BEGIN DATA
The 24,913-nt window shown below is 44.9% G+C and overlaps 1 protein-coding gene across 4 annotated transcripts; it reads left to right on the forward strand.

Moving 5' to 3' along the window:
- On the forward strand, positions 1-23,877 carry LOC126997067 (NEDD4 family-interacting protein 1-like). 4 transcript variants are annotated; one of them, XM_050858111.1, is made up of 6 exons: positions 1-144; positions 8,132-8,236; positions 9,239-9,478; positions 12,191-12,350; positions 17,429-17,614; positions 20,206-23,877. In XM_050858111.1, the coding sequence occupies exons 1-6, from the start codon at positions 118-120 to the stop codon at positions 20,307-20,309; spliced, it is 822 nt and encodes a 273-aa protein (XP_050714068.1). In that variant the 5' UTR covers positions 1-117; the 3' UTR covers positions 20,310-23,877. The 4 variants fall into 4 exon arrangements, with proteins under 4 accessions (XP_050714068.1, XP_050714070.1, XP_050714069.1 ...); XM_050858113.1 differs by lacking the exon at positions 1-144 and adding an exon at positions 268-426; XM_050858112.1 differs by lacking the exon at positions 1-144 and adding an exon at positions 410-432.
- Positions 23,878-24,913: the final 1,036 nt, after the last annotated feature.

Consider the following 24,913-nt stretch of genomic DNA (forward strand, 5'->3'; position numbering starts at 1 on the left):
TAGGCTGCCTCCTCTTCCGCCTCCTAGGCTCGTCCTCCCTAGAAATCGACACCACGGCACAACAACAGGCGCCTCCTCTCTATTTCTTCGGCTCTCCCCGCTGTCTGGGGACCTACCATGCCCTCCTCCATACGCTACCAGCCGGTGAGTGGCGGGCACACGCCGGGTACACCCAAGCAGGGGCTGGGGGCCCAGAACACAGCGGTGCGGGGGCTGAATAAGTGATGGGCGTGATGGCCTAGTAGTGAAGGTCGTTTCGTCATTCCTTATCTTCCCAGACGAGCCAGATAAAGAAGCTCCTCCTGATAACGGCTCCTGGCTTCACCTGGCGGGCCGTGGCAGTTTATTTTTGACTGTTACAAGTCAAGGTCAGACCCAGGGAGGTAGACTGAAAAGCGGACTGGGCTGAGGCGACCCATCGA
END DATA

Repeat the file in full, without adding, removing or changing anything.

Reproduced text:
The 24,913-nt window shown below is 44.9% G+C and overlaps 1 protein-coding gene across 4 annotated transcripts; it reads left to right on the forward strand.

Moving 5' to 3' along the window:
- On the forward strand, positions 1-23,877 carry LOC126997067 (NEDD4 family-interacting protein 1-like). 4 transcript variants are annotated; one of them, XM_050858111.1, is made up of 6 exons: positions 1-144; positions 8,132-8,236; positions 9,239-9,478; positions 12,191-12,350; positions 17,429-17,614; positions 20,206-23,877. In XM_050858111.1, the coding sequence occupies exons 1-6, from the start codon at positions 118-120 to the stop codon at positions 20,307-20,309; spliced, it is 822 nt and encodes a 273-aa protein (XP_050714068.1). In that variant the 5' UTR covers positions 1-117; the 3' UTR covers positions 20,310-23,877. The 4 variants fall into 4 exon arrangements, with proteins under 4 accessions (XP_050714068.1, XP_050714070.1, XP_050714069.1 ...); XM_050858113.1 differs by lacking the exon at positions 1-144 and adding an exon at positions 268-426; XM_050858112.1 differs by lacking the exon at positions 1-144 and adding an exon at positions 410-432.
- Positions 23,878-24,913: the final 1,036 nt, after the last annotated feature.

Consider the following 24,913-nt stretch of genomic DNA (forward strand, 5'->3'; position numbering starts at 1 on the left):
TAGGCTGCCTCCTCTTCCGCCTCCTAGGCTCGTCCTCCCTAGAAATCGACACCACGGCACAACAACAGGCGCCTCCTCTCTATTTCTTCGGCTCTCCCCGCTGTCTGGGGACCTACCATGCCCTCCTCCATACGCTACCAGCCGGTGAGTGGCGGGCACACGCCGGGTACACCCAAGCAGGGGCTGGGGGCCCAGAACACAGCGGTGCGGGGGCTGAATAAGTGATGGGCGTGATGGCCTAGTAGTGAAGGTCGTTTCGTCATTCCTTATCTTCCCAGACGAGCCAGATAAAGAAGCTCCTCCTGATAACGGCTCCTGGCTTCACCTGGCGGGCCGTGGCAGTTTATTTTTGACTGTTACAAGTCAAGGTCAGACCCAGGGAGGTAGACTGAAAAGCGGACTGGGCTGAGGCGACCCATCGA